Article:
As we saw with the quarterbacks, particularly Kirk Cousins, guaranteed money is a major focus in contract negotiations this offseason. Olivier Vernon and Von Miller have the premier defensive end/outside linebacker contracts, with Vernon receiving $40.5 million fully guaranteed and Miller $42 million fully guaranteed at signing. Cousins and recently-extended Matt Ryan both have double that amount fully guaranteed, with $84 million and $94.5 million respectively. Khalil Mack’s camp is likely doing all they can to anchor guaranteed money negotiations closer to the recent quarterback numbers than to the top defensive player numbers.

34DE Top 10 APY – $16,666,667 – $7,000,000

Aaron Donald (Rams): 2018 Salary Cap Charge: $6,892,000

% of 2018 Team Cap: 3.85%

7/49 at 34DE

Fully Guaranteed Money: $6,892,000 – Fifth Year Option

Age – 27

Rams Cap Space: $2,206,614

It is not an exaggeration to say that if Aaron Donald ends up playing for his fifth-year option amount of $6,892,000 in 2018 it may be one of the more underpaid seasons for a premier player in NFL history following the standard four-year rookie deal (more on this later). The fifth-year option for a first-rounder outside of the top ten is calculated by taking the average of the 3rd through 25th highest salaries at the player’s position, in this case defensive tackle. Coming off Defensive Player of the Year honors in 2017, it still does not appear that Donald is going to receive the payday he deserves.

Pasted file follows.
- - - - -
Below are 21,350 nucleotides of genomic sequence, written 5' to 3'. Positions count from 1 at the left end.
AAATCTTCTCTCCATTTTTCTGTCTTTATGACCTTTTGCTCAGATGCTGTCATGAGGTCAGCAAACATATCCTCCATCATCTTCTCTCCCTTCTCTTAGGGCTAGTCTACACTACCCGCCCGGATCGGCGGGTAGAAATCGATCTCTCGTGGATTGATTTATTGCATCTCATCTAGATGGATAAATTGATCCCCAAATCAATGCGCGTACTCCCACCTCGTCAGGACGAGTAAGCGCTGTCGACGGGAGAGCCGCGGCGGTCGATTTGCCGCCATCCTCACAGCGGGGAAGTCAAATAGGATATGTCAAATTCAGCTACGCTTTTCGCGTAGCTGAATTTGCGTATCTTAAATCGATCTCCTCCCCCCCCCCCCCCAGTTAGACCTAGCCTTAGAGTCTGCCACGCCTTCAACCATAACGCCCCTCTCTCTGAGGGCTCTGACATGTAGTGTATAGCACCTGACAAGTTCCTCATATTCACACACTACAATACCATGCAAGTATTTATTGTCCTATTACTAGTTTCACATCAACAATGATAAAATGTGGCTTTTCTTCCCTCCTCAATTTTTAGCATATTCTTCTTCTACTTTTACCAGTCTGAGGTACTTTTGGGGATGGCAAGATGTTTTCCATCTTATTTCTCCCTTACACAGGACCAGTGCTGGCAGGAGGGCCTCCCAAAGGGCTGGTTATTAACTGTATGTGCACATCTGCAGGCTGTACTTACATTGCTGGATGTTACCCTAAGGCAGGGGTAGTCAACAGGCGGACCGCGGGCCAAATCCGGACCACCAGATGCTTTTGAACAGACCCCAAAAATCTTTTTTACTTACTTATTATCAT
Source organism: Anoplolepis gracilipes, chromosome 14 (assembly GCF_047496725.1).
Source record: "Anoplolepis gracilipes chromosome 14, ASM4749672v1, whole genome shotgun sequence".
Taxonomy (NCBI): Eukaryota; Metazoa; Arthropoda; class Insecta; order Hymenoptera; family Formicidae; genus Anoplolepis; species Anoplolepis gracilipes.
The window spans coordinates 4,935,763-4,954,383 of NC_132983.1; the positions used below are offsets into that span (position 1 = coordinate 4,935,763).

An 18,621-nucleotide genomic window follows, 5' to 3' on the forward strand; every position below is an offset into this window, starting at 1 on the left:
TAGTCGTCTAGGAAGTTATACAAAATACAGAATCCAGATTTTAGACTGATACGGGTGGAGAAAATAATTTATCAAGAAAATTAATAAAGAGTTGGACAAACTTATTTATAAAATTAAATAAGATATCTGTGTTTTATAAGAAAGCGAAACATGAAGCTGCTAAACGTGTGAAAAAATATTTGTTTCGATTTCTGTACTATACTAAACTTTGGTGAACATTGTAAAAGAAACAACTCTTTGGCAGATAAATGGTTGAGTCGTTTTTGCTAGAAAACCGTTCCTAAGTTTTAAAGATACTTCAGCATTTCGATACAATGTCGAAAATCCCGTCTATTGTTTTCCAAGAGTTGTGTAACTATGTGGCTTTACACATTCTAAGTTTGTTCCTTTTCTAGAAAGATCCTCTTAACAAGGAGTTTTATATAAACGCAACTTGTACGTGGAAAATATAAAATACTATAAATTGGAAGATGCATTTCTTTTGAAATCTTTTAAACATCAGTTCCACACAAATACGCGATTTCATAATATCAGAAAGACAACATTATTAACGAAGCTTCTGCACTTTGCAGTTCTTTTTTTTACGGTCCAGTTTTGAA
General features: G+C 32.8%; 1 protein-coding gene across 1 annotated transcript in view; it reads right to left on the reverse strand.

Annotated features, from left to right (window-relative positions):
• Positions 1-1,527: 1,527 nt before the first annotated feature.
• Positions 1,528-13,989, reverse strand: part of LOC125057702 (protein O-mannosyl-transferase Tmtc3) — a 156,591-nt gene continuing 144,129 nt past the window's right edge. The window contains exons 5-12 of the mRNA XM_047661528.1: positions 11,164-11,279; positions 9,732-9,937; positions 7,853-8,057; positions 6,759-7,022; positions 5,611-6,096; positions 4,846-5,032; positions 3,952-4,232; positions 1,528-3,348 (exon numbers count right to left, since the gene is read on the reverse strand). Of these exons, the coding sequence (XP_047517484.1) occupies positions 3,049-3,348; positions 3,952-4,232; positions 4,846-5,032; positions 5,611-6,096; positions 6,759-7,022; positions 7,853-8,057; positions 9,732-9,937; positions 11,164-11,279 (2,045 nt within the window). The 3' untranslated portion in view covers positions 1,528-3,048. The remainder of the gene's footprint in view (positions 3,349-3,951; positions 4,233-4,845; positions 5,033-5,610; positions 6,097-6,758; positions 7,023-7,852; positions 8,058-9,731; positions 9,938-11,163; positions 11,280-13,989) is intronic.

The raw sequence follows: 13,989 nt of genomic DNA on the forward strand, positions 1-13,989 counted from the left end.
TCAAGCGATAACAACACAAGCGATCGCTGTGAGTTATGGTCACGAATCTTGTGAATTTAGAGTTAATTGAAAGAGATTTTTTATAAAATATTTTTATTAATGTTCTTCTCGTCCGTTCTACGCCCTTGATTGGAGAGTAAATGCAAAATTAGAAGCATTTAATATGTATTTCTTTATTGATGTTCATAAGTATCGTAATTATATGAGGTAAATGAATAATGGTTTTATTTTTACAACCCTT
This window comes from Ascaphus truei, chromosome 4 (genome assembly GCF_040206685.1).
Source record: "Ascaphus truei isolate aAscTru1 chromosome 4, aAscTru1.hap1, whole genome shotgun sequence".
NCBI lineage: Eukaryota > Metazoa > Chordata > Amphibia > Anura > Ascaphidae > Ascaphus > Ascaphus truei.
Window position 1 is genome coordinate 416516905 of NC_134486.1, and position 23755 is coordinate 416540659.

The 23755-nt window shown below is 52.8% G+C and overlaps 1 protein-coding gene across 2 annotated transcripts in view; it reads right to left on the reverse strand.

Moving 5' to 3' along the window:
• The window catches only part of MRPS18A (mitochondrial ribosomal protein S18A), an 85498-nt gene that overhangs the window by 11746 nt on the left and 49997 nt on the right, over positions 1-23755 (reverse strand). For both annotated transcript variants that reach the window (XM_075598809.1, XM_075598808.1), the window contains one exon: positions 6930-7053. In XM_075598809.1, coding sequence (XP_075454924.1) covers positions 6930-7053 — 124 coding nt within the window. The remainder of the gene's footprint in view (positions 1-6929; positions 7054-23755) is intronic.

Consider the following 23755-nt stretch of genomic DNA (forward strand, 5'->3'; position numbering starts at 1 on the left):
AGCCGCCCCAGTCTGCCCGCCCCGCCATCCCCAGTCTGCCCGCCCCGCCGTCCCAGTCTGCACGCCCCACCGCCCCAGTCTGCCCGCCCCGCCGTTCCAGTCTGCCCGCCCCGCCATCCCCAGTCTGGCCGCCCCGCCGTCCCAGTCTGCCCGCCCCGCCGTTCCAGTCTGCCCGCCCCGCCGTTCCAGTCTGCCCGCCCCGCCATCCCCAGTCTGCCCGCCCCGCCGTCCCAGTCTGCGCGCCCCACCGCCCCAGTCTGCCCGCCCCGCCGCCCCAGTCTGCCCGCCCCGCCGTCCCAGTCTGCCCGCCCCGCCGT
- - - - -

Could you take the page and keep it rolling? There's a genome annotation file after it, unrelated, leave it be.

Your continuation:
The Rams front office have shown with several offseason moves that they are certainly aware of how good they have it with Donald right now, and that they must capitalize before he gets a likely record-setting deal. With only 3.85% of the 2018 Team Cap allocated to Donald, and with Jared Goff, Todd Gurley and Marcus Peters still playing on their rookie deals, the Rams have gone all-in for 2018. The trade for cornerback Aqib Talib, who is set to make $8 million this season, bolsters a secondary that was exposed at times last year. The acquisition of Ndamukong Suh on a one year, $14 million deal creates one of the scariest defensive tackle combos of all time. The franchise tagging of Lamarcus Joyner to avoid negotiating a big, long-term payday for now… I could keep going. All of this is possible because of Donald’s fifth-year option.

Donald deserves a monster contract, a fact he is keenly aware of, but he may have to forego getting it now for a very legitimate chance at a Super Bowl ring instead. There is not much money left to dish out in LA at this point.

WR Top 10 APY – $17,000,000 – $14,000,000

Odell Beckham Jr. (Giants): 2018 Salary Cap Charge: $8,459,000

% of 2018 Team Cap: 4.77%

19/202 WR

Fully Guaranteed Money: $8,459,000

Age – 25

Giants Cap Space: $7,288, 664

Honorable Mention goes to Odell Beckham Jr., although it now appears he is going to participate fully in team activities. Coming off a season-ending injury in 2017 likely hurt Beckham Jr.’s bargaining power, but he has made it known he expects to be paid big money soon.

Let’s get back to this pesky fifth-year option, often a common thread seen every year with camp holdouts. What can first round draft picks do to avoid it?

Khalil Mack, Aaron Donald, and Odell Beckham Jr. were all taken in the 2014 NFL Draft, and after remarkable starts to their careers they have all fallen prey to the exploitation of the fifth-year option. Beckham Jr. went 12th overall, Aaron Donald 13th, and then went a guy who did not have the same issue this offseason: Kyle Fuller at 14th overall to the Chicago Bears.